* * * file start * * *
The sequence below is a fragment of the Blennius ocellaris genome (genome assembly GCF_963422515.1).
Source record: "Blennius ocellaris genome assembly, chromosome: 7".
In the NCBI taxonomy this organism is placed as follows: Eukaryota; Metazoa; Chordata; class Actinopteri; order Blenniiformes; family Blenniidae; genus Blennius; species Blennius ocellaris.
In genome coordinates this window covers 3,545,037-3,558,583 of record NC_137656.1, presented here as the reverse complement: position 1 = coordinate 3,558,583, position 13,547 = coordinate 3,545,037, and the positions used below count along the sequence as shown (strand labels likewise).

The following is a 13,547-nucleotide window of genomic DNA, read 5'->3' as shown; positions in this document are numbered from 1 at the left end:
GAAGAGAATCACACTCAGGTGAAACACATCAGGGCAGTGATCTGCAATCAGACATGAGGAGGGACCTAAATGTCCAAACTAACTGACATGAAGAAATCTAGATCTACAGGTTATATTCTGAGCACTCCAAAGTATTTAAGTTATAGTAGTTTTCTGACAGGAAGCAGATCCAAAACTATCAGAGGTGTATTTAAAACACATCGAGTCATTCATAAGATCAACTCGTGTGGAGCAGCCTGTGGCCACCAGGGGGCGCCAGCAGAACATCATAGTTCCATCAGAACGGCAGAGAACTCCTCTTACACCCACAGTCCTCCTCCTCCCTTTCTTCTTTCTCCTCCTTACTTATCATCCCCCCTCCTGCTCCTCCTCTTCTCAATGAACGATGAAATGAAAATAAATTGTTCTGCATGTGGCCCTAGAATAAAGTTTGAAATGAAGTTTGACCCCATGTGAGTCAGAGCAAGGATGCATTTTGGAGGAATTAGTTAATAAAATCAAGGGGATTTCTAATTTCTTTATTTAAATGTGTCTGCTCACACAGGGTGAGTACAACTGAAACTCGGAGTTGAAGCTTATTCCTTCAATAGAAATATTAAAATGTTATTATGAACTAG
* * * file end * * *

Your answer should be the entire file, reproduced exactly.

The sequence below is a fragment of the Blennius ocellaris genome (genome assembly GCF_963422515.1).
Source record: "Blennius ocellaris genome assembly, chromosome: 7".
In the NCBI taxonomy this organism is placed as follows: Eukaryota; Metazoa; Chordata; class Actinopteri; order Blenniiformes; family Blenniidae; genus Blennius; species Blennius ocellaris.
In genome coordinates this window covers 3,545,037-3,558,583 of record NC_137656.1, presented here as the reverse complement: position 1 = coordinate 3,558,583, position 13,547 = coordinate 3,545,037, and the positions used below count along the sequence as shown (strand labels likewise).

The following is a 13,547-nucleotide window of genomic DNA, read 5'->3' as shown; positions in this document are numbered from 1 at the left end:
GAAGAGAATCACACTCAGGTGAAACACATCAGGGCAGTGATCTGCAATCAGACATGAGGAGGGACCTAAATGTCCAAACTAACTGACATGAAGAAATCTAGATCTACAGGTTATATTCTGAGCACTCCAAAGTATTTAAGTTATAGTAGTTTTCTGACAGGAAGCAGATCCAAAACTATCAGAGGTGTATTTAAAACACATCGAGTCATTCATAAGATCAACTCGTGTGGAGCAGCCTGTGGCCACCAGGGGGCGCCAGCAGAACATCATAGTTCCATCAGAACGGCAGAGAACTCCTCTTACACCCACAGTCCTCCTCCTCCCTTTCTTCTTTCTCCTCCTTACTTATCATCCCCCCTCCTGCTCCTCCTCTTCTCAATGAACGATGAAATGAAAATAAATTGTTCTGCATGTGGCCCTAGAATAAAGTTTGAAATGAAGTTTGACCCCATGTGAGTCAGAGCAAGGATGCATTTTGGAGGAATTAGTTAATAAAATCAAGGGGATTTCTAATTTCTTTATTTAAATGTGTCTGCTCACACAGGGTGAGTACAACTGAAACTCGGAGTTGAAGCTTATTCCTTCAATAGAAATATTAAAATGTTATTATGAACTAG